Almost five months ago, Richard Perle put Seymour Hersh on notice that a libel suit was coming his way in retaliation for his piece in The New Yorker. But rather than filing his suit in, say, a court of law, Perle picked a friendlier venue—the news pages of the neoconservative New York Sun —to air his first pleading.
Perle told the Sun he would sue Hersh in Britain because it's easier to win a case there, a legal strategy the Sun conveyed to its readers with all the art and subtlety of a press release. If the Sun were a court of law and Sun co-owner Conrad Black were its judge, Hersh would be pounding rocks on Devil's Island right now.
But the Sun isn't, nor is Black, and as a consequence, Hersh prowls the earth a free man, stirring up trouble for the Bush administration. And Perle? He still hasn't sued Hersh, and almost once a month the big fella steps in a gooey brown pile, after which the press and legislators pummel him with conflict-of-interest charges. This week, Ari Berman of the lefty Nation joins the chorus, spotlighting yet another potential ethical transgression. According to Berman, Perle broke U.S. law by billing broadcasters from Britain, Canada, Japan, and South Korea for interviews while he chaired the Pentagon's Defense Policy Board and later, when he relinquished the chair but remained a member. Berman writes:
Fees ranged from under $100 to $900—minor sums to someone like Perle, but federal regulations covering officials in his capacity make no distinctions based on amount.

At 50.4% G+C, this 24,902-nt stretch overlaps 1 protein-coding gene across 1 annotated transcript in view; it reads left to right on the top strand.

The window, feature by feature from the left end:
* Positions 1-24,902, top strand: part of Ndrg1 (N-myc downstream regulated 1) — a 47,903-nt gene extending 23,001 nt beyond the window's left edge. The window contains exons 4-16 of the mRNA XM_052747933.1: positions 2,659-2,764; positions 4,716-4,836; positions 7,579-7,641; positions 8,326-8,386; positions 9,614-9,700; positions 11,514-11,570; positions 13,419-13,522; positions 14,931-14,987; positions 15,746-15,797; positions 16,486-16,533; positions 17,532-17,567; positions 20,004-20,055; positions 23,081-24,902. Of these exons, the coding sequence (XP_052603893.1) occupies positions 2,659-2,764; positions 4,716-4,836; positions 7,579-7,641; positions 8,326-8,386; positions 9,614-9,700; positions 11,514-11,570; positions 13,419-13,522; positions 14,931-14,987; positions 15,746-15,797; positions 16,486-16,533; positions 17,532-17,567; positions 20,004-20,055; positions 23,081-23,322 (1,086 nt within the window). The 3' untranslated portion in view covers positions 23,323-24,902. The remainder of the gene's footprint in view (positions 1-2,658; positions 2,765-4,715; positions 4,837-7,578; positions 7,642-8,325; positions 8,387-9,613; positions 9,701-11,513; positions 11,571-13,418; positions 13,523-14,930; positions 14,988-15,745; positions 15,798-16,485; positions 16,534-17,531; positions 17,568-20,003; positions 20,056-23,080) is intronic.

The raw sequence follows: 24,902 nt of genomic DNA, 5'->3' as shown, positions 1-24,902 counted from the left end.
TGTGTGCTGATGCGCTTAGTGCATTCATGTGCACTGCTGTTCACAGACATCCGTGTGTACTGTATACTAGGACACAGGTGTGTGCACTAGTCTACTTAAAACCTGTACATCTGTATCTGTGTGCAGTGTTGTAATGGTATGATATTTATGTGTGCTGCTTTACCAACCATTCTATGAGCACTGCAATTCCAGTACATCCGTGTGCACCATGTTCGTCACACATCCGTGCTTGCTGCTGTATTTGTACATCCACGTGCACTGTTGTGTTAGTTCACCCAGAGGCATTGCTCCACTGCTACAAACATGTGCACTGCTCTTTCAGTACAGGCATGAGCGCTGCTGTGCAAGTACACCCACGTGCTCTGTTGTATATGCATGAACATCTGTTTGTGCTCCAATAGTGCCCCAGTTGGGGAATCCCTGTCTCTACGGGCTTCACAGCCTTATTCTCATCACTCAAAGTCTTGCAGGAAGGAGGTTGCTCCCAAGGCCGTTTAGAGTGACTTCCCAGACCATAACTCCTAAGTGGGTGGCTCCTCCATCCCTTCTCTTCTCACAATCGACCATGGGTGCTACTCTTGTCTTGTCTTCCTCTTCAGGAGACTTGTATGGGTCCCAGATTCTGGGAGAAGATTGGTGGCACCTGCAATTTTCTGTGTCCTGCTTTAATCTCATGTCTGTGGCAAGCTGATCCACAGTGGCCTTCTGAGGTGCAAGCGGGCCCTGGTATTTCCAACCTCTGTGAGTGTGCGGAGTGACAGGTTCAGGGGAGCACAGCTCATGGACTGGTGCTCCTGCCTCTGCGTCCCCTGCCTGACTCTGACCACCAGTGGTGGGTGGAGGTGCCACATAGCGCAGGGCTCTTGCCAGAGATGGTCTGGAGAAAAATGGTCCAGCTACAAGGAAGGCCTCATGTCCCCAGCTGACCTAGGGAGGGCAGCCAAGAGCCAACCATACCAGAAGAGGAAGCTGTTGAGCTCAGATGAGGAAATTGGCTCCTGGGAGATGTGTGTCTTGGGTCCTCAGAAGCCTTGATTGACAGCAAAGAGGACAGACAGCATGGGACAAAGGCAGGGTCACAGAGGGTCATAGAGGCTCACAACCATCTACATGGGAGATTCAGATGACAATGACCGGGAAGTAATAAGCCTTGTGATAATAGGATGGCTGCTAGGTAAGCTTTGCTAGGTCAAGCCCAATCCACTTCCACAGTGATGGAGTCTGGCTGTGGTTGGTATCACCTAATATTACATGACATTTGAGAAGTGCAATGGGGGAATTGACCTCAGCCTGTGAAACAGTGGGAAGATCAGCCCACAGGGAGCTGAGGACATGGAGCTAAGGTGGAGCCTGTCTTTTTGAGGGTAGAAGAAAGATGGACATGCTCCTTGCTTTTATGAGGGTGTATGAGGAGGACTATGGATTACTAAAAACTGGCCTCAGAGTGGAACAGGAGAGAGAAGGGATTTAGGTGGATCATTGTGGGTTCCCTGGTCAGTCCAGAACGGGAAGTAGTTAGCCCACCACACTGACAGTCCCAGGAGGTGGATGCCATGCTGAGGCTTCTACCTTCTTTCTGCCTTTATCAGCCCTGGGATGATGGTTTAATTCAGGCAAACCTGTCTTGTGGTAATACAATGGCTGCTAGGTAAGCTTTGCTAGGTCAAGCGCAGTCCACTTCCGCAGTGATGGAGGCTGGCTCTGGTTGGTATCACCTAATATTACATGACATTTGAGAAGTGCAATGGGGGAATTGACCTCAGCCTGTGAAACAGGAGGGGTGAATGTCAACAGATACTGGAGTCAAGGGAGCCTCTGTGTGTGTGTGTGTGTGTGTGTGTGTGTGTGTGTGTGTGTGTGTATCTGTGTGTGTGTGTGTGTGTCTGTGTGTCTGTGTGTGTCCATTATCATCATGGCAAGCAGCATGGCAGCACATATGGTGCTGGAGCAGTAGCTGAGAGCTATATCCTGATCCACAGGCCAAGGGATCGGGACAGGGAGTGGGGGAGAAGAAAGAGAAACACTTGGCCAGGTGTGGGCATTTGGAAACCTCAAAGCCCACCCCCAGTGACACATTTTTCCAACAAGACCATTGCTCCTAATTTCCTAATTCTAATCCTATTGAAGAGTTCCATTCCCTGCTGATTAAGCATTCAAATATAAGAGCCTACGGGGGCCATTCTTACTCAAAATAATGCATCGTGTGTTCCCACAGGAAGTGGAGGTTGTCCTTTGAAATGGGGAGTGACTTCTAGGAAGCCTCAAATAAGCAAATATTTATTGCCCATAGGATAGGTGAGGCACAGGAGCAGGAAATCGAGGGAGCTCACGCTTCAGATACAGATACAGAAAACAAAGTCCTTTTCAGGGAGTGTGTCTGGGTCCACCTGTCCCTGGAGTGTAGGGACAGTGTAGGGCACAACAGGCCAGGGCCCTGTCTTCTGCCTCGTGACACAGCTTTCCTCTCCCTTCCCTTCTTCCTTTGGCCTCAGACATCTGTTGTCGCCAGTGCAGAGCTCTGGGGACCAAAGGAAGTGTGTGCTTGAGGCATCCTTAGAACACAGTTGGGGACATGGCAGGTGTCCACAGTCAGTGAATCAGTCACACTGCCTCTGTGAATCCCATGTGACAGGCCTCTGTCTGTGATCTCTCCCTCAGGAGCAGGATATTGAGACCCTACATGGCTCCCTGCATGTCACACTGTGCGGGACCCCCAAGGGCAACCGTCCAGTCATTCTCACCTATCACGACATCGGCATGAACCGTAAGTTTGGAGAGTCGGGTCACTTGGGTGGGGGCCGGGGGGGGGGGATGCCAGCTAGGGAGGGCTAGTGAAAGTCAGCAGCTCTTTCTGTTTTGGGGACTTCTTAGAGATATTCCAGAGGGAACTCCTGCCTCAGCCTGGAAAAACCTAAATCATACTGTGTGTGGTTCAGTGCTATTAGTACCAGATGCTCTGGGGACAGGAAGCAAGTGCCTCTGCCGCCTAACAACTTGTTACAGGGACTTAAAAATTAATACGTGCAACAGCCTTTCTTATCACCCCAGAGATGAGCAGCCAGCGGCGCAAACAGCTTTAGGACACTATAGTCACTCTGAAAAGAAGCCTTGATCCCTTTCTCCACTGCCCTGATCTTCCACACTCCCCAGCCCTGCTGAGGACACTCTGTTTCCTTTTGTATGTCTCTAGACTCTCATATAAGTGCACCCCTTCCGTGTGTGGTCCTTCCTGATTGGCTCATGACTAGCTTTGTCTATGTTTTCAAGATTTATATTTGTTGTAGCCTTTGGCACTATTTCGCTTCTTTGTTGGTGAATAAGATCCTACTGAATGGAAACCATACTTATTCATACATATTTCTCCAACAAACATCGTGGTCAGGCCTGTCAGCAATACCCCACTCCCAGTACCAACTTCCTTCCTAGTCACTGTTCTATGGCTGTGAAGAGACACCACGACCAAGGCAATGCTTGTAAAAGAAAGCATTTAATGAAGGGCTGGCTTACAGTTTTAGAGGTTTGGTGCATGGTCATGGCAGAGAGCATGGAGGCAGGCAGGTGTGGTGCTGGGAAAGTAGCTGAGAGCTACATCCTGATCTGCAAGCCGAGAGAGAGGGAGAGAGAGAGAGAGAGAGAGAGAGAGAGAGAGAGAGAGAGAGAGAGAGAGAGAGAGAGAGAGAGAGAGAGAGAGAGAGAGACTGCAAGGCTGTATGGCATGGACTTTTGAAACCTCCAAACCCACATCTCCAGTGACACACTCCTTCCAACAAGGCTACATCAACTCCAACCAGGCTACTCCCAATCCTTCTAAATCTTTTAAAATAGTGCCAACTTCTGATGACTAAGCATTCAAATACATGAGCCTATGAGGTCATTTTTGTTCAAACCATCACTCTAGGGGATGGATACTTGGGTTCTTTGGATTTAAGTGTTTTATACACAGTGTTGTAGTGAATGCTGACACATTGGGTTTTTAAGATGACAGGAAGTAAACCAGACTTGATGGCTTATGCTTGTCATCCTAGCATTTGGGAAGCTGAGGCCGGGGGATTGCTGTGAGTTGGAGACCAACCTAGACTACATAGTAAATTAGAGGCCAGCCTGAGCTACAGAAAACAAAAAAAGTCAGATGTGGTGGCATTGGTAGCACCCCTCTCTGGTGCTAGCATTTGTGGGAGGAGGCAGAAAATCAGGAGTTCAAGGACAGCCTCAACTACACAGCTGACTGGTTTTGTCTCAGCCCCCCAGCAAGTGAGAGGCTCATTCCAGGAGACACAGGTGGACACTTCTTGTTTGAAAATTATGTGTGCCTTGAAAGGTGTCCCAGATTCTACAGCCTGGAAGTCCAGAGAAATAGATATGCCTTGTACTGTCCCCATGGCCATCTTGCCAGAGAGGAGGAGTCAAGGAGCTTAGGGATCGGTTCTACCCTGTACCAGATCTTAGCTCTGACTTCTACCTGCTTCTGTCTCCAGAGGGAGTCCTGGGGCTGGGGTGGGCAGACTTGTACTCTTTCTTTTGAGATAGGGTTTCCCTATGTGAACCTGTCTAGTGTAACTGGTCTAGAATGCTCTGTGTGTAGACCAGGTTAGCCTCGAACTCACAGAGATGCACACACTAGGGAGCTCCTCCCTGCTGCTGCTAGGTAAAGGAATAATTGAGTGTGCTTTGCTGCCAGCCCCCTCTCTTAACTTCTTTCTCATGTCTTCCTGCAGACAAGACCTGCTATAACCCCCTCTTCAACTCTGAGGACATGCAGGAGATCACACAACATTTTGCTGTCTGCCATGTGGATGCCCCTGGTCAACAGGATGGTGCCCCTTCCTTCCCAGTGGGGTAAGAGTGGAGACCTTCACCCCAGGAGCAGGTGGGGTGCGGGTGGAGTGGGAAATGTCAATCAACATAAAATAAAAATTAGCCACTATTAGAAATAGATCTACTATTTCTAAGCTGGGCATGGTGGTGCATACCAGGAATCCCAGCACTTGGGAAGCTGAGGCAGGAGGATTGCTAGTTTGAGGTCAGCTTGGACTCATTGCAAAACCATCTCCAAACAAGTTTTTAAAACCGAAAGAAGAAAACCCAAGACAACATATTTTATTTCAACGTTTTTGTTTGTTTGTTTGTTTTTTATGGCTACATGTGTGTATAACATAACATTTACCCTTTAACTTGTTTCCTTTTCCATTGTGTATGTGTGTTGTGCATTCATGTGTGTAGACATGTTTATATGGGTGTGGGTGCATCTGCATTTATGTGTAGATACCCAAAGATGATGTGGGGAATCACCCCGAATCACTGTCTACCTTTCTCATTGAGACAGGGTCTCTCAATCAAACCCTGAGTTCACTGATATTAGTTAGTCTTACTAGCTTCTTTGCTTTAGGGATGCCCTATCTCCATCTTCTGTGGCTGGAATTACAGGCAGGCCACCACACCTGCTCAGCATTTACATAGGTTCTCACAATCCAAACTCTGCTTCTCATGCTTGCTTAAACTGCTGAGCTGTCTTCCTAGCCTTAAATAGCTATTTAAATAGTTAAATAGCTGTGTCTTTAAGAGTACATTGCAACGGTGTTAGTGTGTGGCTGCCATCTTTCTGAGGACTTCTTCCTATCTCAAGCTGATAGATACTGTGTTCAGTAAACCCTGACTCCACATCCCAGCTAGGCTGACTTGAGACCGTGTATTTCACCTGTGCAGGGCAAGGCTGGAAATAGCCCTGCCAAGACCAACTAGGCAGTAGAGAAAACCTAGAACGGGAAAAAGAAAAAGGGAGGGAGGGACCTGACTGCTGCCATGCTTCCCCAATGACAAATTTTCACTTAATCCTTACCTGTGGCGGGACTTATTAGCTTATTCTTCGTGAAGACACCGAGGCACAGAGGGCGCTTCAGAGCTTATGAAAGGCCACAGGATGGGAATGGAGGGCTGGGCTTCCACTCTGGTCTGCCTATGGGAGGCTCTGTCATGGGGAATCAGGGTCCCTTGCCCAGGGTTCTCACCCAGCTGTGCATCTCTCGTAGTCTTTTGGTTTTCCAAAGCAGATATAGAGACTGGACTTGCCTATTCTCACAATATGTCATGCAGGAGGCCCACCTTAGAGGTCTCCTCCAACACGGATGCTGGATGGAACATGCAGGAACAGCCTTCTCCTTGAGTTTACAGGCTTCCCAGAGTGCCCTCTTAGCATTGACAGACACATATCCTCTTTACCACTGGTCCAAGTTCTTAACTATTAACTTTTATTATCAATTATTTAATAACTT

Nor is this the first assertion of dubious dealings by Perle. In the past few months, The New Yorker and the New York Times have both raised serious questions about whether Perle has used his government post for private gain.
Berman claims Perle violates "Regulations Code 5 CFR 2635.702," which prohibits the use of public office for private gain. (Perle's unpaid position on the Defense Policy Board qualifies as a public office, Berman writes.) Section 5 CFR 2635.807 also bans "special government employees," such as DPB members, from accepting money for speaking about topics in which the special government employee "has participated or is participating personally and substantially" for the U.S. government. Perle might not have done the bloody filigree on the Iraq invasion, but he was an early promoter/architect of the war and one of its most vociferous defenders. The broadcasters wanted Perle's views about the war, of course, and according to the ethics cops quoted by Berman, Perle improperly turned his government connection into a money-making enterprise by charging them for interviews.
Perle repels The Nation's charges with this triumphalist sneer and his own interpretation of the law:
The suggestion that being paid for work I do is somehow an abuse of my role as a member of a government advisory board is the sort of slander [emphasis added] I expect from The Nation which, since the collapse of regard for the vision of its founders, and the paucity of ideas to replace it, has been reduced to impugning the character of those whose ideas have prevailed over yours.
If The Nation's article is "slander," is it actionable? Will Perle sue? Will he file in New York, where the alleged slander was printed; in Washington, where Perle probably read the piece; in the New York Sun; or in Britain, where he promised to sue Hersh? If I were Perle, I'd go with Britain, and negotiate a discount from the barrister presumably handling his promised suit against Hersh.
The only downside of such a Perle v. The Nation suit would be the difficulty of charting two different versions of the "Richard Perle Libel Watch." But this column is up to the challenge! Note to Perle: I believe the statute of limitations on libel in Britain is the same as in the United States, so if you weren't just trash-talking Hersh, be advised that you have only 32 more weeks before the case turns into a pumpkin.
If Richard Perle is still serious about suing Hersh, I'll play process server and deliver the suit for a modest fee: Hersh's office is just around the corner from mine. Send details to email@example.com.